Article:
February 28, 2009
A new type of stem cell derived from menstrual blood and other discoveries are providing significant steps forward in providing an ethical, easily accessible, and potentially highly useful adult stem cell for treatment of numerous degenerative conditions. Recent scientific studies show cells taken from menstrual blood can be converted into major tissues of the body, can be cultivated in the lab and used like stem cells in repairing damaged heart tissue, and address major issues including routine and safe cell harvesting of renewable cells that maintain their differentiation capacity and can be scaled for widespread clinical use.
“The recent discovery of the novel stem cell population in menstrual blood and related findings are scientific breakthroughs that are opening the doors to a new dimension in private stem cell/family banking, which has been primarily focused on umbilical cord blood,” said David Koos, Chairman and CEO of Bio-Matrix Scientific Group, Inc., an emerging San Diego, CA-based research and development biotechnology company. BMSN opened its commercial cryogenic stem cell banking and processing facility in 2008 focusing on stem cells derived from cord blood and peripheral blood.
There are also new developments in collection devices, processing and transplantation technology of umbilical cord blood, another non-controversial and valuable source of stem cells that have proven effective in treating more than 70 serious diseases, including many cancers.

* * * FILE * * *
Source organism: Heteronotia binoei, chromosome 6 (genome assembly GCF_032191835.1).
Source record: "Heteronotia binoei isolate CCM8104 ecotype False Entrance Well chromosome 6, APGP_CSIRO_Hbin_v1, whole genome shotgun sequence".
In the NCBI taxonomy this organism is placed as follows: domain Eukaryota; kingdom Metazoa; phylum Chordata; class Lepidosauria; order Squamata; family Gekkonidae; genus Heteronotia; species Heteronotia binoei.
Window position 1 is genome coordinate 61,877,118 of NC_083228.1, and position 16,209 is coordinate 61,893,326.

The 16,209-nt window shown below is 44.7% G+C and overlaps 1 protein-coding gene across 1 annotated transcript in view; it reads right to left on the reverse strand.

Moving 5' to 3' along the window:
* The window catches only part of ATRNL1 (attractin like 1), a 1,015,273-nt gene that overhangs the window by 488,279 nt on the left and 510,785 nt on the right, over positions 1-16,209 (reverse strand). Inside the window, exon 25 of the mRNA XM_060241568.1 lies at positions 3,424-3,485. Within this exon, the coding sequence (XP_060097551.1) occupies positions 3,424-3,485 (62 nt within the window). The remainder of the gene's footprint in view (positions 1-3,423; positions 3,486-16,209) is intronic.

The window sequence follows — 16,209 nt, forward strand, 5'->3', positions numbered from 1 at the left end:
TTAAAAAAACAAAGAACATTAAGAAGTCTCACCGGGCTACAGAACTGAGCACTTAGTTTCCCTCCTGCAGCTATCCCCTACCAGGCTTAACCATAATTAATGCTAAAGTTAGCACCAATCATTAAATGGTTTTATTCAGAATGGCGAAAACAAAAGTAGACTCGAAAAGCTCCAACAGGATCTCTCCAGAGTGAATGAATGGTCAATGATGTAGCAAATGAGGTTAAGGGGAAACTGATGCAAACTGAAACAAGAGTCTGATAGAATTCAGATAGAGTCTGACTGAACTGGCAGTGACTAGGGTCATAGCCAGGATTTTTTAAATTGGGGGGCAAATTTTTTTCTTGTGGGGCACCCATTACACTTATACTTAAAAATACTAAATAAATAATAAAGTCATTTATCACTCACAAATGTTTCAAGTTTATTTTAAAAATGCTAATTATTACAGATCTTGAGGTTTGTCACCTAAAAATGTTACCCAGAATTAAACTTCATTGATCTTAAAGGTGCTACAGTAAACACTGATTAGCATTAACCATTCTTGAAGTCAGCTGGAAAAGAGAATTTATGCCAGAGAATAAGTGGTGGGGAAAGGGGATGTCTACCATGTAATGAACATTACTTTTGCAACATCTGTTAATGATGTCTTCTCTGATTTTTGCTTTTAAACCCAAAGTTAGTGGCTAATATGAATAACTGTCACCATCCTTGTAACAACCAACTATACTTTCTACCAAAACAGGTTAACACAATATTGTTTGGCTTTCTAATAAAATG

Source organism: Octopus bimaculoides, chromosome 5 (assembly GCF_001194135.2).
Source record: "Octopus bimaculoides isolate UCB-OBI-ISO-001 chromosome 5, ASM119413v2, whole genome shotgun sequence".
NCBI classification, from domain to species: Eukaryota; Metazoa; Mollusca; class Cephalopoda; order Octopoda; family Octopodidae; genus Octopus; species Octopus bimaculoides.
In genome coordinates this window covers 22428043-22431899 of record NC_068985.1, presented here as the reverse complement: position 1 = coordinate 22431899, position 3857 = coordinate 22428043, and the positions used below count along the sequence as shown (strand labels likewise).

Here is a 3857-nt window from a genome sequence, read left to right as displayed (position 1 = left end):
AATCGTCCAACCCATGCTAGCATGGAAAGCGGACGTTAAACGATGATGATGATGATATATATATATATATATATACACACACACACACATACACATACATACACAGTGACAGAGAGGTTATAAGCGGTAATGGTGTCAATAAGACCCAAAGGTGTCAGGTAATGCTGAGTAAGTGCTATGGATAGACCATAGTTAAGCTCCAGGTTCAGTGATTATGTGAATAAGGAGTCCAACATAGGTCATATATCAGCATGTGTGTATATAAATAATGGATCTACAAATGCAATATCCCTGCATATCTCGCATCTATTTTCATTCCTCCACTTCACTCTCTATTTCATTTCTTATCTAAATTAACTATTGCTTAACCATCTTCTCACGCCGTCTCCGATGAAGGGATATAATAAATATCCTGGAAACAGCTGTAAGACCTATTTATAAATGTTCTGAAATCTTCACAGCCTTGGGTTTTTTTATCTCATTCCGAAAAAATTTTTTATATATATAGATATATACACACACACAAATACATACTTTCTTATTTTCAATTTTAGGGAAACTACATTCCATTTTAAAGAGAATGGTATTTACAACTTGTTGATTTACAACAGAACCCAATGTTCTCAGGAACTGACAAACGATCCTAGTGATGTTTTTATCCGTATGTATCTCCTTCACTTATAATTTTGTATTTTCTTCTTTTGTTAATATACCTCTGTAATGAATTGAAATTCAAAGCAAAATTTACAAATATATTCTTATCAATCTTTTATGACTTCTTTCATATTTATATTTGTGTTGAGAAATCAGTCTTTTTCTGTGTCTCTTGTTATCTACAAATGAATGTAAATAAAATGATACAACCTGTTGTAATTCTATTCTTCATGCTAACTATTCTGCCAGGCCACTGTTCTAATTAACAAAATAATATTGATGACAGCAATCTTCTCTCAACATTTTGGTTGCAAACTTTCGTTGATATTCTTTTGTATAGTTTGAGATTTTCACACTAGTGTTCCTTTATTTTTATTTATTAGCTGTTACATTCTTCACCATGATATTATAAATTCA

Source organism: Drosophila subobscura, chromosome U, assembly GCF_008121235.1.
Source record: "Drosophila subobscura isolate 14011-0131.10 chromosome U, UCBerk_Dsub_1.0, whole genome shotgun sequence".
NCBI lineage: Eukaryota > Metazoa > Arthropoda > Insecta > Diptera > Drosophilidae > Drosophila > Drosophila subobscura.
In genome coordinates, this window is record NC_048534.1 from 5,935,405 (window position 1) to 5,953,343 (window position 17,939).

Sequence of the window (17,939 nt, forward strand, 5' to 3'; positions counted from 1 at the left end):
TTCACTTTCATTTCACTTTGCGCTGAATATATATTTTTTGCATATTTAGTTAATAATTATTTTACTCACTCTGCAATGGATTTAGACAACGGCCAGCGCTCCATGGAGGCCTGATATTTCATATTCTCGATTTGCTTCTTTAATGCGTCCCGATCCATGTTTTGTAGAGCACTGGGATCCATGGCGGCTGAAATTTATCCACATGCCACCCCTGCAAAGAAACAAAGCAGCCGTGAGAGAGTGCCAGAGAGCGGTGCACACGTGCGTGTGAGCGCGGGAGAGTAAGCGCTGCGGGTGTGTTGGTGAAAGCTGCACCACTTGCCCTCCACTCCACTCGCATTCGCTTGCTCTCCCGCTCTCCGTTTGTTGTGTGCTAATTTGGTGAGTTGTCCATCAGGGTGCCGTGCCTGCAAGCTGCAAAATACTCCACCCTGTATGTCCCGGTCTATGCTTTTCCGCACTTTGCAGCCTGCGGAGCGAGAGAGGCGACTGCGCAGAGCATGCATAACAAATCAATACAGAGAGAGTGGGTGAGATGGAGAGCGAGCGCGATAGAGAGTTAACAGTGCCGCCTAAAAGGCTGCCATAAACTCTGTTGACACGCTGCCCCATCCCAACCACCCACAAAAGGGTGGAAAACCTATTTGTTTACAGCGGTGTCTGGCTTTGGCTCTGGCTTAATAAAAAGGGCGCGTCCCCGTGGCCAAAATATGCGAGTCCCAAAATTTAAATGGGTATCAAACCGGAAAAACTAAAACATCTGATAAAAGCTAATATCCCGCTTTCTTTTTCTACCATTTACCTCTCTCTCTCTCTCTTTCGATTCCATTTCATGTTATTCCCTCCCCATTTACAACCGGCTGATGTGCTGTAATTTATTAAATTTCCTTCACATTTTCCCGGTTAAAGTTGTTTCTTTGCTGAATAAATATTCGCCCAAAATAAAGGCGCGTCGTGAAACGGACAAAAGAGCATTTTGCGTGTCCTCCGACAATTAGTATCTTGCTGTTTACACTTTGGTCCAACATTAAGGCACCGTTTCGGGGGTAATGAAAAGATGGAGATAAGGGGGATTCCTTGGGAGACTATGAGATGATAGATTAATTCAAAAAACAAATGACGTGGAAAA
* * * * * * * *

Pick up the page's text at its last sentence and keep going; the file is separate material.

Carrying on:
The overall adult stem cell therapy market, still considered to be in its infancy, is expected to grow rapidly as products are approved in the U.S. There are currently only a few products on the market, but by 2017 almost 90 are expected to be available, according to an analysis by Millennium Research Group, a medical technology market intelligence company based in Toronto, Canada, (“U.S. Markets for Stem Cell Therapies 2007” report). The development of the U.S. market for stem cell therapies is largely dependent on the success of clinical trials, regulatory approval and public acceptance.
The potential for the umbilical cord blood stem cell collection and storage market in the U.S. is perhaps four million new births per year, according to industry reports. In 2007 the cord blood market was estimated at approximately $150 million with projections of reaching $1billion by 2010, according to Cord Blood America, a Los Angeles, CA-based holding company that operates its cord blood business through CorCell Companies, Inc. of Philadelphia, PA. (See overview of U.S. private/family banks below.)
Industry observers believe the current and potential market for other types of adult stem cell collection and storage is many times larger. Most stem cell banks worldwide have focused primarily on the storage of umbilical cord blood specimens, which can only be harvested immediately after birth. The other principle sources of adult stem cells are bone marrow, peripheral blood (circulating throughout the body), adipose (fat) tissue, and recent discovery of stem cells isolated from menstrual blood. In contrast to cord blood stem cells, adipose-derived and menstrual-derived stem cells can be harvested at any point of an individual’s life for regenerative medical purposes.
Robin Young, a financial analyst who follows the stem cell industry, estimated in 2007 that the stem cell market may exceed $8 billion worldwide by 2016, and that there are 200 companies working in stem cells.
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